For months, the 62-year-old woman waited anxiously for the letter from the District of Columbia government that she hoped would tell her how Reaganomics was going to affect her life and health.

A food stamp recipient, she had heard all the talk about cutbacks in aid to people like her, and it wasn't good. Already, because of a cut in local services to the needy, she had run out of heart pills and been reduced to using her insulin needles repeatedly. Already, she often was being forced to skip the high-protein diet prescribed by her doctor, because she was having difficulty keeping within her $351 monthly income.

Whatever the bad news, just to receive the letter would be almost a relief. Then, at least, she would find out what else was going to happen.

Yet, when it finally arrived and she read it, the woman was more bewildered than before.

True, the mimeographed letter listed five ways a recipient's eligibility might change. But the "answers" it provided in crisp bureaucratese really were not answers at all. While it noted, for example, that she might be affected if her "net monthly income exceeds the maximum allowed income for your family size as estimated by the U.S. Department of Income," there was nothing about just what that "maximum allowed income" might be.

And if that wasn't enough, her caring and compassionate government added a clincher: It could be as long as two months before the information would be available that the woman would need to determine whether she was going to suffer more.

After she finished reading the letter, she bustled around her one-bedroom apartment, with its thrift-shop studio sofa and the aquarium that belonged to her late sister. It was almost lunch time, and she had to dress hurriedly so she could get to nearby St. Stephen and the Incarnation Episcopal Church to eat the hot lunch the church provides daily to about l00 needy seniors.

She decided she would ask the minister, the Rev. Jack Woodard, to explain what the letter meant. But he couldn't. "My heart breaks for you," was all he could say.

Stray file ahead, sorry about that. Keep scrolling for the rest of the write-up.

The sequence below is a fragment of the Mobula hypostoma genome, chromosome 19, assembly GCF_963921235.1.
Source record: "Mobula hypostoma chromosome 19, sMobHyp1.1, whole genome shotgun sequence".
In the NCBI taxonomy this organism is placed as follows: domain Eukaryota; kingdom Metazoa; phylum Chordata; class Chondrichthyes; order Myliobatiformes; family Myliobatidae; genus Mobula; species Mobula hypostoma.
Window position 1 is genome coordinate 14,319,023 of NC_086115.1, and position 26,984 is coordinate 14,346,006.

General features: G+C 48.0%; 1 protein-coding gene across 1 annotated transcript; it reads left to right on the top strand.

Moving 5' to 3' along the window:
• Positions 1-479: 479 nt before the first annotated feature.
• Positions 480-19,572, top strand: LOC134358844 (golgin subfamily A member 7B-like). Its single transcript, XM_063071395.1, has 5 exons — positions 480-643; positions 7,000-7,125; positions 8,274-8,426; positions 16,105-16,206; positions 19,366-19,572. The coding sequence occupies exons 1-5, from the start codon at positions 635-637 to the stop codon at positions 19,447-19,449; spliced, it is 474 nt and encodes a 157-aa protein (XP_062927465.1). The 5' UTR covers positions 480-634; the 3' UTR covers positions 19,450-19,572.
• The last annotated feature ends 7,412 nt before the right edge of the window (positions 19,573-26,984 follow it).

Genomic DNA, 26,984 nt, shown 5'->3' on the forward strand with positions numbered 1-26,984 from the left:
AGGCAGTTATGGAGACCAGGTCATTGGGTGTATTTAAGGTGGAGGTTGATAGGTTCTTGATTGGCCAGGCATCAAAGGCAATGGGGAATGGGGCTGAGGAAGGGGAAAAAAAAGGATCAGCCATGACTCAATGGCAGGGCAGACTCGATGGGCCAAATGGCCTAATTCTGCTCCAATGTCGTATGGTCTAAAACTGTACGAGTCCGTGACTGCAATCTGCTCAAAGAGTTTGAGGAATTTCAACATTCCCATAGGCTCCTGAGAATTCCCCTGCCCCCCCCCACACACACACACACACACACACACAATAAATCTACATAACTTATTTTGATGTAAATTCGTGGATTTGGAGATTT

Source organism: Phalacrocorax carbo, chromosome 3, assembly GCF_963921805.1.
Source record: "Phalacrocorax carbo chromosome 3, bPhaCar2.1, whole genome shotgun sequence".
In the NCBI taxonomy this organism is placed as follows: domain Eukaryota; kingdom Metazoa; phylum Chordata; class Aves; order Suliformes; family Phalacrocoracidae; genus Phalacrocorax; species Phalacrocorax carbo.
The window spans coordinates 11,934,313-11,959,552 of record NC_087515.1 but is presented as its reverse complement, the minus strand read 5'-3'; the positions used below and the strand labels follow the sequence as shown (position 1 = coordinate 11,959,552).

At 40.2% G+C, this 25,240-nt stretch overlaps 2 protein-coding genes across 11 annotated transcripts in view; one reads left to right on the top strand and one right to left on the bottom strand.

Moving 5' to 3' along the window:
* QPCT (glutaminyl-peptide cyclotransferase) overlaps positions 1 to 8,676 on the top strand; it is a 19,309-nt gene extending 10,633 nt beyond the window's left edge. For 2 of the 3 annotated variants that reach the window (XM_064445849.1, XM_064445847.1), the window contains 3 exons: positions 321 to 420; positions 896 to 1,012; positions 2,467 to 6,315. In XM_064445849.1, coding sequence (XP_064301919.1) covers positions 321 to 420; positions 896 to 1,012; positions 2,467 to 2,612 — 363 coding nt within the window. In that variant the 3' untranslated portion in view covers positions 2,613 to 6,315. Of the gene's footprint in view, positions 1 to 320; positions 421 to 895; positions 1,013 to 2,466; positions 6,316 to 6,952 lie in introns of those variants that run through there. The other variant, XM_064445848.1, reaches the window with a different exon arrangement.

All across the city, food stamp recipients such as this woman nervously have been contemplating the future, waiting for definitive word on their fate. Many, like her, are elderly and live on fixed incomes; many more are women with children. For few did that long-delayed letter bring deliverance.

President Reagan warned that there would be pain and suffering. But no one imagined that this admonition included pain cruelly inflicted by a government too insensitive to realize the importance of keeping informed those likely to be affected.

The 62-year-old, for instance, has been forced to conclude the worst, thanks to the vacuum left by the letter: She believes she will lose her $58 monthly food stamp allotment.

For her, all the news recently has been bad. She has been the victim of two major cuts as, in the past two years, the city has continued to reduce Medicaid and SSI benefits. Today, her meager $314.50 monthly income must cover $225 in rent and $50 in utilities -- and still she must endure more reductions.

Now she believes her low-cal cheese and bran cracker snacks will have to go. She'll eat more canned vegetables, even though the doctor warns her against the high salt content. She's seeking a cheaper apartment, with the knowledge that there are long waiting lists for the desirable ones. She'll have to call on her children for more help, even though they have their own lives and families. And she balks at having to give up her phone.

"Without my telephone I don't have anything," she said. "You know, they try to say you don't need a phone, but I am alone and I do."

Apparently, the letter-writers expect the poor of the city to survive on the charity of churches such as St. Stephens.

It is not the generosity of private individuals and groups that is at issue here, but the compassion of government for the people it serves and the need for social justice. And there was precious little hint of those concerns in the letter.